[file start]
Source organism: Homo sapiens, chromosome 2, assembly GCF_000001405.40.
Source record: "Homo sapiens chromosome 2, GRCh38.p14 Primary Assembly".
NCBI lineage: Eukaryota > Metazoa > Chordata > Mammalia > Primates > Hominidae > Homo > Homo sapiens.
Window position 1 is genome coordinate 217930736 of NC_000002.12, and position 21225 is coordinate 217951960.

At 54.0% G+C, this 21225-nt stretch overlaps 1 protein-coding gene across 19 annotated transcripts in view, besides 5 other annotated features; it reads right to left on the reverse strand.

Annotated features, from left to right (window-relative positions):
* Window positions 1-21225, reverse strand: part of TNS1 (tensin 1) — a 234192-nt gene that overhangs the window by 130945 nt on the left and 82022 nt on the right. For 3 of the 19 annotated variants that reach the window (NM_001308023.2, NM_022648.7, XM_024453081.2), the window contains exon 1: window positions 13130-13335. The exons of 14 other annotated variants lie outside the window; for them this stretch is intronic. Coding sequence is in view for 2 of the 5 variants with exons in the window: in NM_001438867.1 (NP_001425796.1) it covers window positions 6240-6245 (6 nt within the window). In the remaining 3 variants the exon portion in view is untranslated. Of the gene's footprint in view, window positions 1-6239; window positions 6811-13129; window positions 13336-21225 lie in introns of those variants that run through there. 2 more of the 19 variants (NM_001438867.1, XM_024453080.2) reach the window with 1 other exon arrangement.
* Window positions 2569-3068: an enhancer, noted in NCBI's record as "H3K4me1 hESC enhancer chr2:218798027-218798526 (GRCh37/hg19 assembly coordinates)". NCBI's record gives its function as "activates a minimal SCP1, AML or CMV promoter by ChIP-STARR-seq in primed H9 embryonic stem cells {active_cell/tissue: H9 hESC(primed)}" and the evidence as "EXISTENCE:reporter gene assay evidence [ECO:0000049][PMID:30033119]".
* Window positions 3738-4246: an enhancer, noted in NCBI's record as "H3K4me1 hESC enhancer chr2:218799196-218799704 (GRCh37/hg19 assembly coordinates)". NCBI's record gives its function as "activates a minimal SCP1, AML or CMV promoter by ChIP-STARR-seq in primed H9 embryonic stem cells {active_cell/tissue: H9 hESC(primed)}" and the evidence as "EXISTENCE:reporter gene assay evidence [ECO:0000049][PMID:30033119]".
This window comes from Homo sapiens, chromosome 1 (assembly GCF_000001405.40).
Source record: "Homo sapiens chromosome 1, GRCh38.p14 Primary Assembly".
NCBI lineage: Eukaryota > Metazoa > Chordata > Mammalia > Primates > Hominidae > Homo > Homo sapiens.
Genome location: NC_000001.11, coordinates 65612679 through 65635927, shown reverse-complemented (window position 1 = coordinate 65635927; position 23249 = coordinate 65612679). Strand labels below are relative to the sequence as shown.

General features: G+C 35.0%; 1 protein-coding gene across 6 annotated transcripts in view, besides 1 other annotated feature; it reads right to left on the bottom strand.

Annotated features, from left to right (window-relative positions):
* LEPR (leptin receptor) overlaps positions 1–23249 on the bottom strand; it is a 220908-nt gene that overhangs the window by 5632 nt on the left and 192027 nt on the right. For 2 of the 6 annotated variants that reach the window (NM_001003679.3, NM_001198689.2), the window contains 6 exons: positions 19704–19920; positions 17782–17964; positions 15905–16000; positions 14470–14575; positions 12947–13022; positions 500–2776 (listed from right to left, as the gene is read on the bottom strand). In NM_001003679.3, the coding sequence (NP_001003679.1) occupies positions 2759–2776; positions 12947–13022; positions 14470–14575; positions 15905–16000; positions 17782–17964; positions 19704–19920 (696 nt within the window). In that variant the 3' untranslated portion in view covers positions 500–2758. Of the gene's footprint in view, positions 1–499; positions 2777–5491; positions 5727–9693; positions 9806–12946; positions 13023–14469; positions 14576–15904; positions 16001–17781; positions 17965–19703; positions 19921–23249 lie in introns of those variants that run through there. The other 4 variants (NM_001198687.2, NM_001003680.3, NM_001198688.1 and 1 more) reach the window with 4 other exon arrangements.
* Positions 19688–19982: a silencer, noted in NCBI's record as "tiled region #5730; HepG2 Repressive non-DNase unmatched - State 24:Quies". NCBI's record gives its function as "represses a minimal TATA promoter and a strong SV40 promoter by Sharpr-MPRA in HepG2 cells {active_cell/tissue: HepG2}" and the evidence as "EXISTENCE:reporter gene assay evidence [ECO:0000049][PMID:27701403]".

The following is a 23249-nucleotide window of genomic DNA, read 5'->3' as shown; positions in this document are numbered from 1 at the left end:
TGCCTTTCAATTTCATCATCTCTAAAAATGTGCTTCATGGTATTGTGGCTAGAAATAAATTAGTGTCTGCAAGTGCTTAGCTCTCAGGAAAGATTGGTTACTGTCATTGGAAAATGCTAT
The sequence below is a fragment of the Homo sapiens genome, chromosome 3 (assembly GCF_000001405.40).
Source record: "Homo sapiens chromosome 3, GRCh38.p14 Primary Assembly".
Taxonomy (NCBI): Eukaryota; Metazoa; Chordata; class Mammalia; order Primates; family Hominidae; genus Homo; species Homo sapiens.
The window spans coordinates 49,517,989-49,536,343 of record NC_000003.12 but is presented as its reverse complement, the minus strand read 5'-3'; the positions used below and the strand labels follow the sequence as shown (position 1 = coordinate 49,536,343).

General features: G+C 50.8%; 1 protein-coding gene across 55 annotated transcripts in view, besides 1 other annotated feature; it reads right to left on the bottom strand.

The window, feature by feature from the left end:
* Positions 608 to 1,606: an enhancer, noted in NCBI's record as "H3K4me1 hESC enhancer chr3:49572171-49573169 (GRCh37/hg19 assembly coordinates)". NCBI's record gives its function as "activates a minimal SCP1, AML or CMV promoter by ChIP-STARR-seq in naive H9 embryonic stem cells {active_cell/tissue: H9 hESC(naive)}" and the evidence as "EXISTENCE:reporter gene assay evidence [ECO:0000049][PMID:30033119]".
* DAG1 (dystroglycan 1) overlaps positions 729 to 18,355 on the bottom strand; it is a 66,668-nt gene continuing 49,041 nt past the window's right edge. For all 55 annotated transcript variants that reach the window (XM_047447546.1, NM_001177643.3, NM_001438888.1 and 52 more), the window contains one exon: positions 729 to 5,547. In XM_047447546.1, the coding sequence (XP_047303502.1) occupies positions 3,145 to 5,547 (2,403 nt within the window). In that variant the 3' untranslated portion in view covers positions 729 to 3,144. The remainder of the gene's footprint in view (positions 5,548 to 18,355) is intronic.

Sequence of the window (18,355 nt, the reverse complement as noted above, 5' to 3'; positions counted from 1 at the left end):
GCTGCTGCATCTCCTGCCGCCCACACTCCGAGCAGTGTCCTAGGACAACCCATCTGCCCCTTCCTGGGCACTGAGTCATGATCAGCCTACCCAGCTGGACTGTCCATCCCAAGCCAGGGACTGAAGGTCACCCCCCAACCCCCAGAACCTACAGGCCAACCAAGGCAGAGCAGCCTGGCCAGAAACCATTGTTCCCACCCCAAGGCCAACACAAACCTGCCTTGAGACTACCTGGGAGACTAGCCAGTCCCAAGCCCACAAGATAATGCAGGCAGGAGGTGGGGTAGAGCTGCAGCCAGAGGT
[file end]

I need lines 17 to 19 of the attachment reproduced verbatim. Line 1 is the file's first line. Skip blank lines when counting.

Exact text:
* Positions 19688–19982: a silencer, noted in NCBI's record as "tiled region #5730; HepG2 Repressive non-DNase unmatched - State 24:Quies". NCBI's record gives its function as "represses a minimal TATA promoter and a strong SV40 promoter by Sharpr-MPRA in HepG2 cells {active_cell/tissue: HepG2}" and the evidence as "EXISTENCE:reporter gene assay evidence [ECO:0000049][PMID:27701403]".

The following is a 23249-nucleotide window of genomic DNA, read 5'->3' as shown; positions in this document are numbered from 1 at the left end:
TGCCTTTCAATTTCATCATCTCTAAAAATGTGCTTCATGGTATTGTGGCTAGAAATAAATTAGTGTCTGCAAGTGCTTAGCTCTCAGGAAAGATTGGTTACTGTCATTGGAAAATGCTAT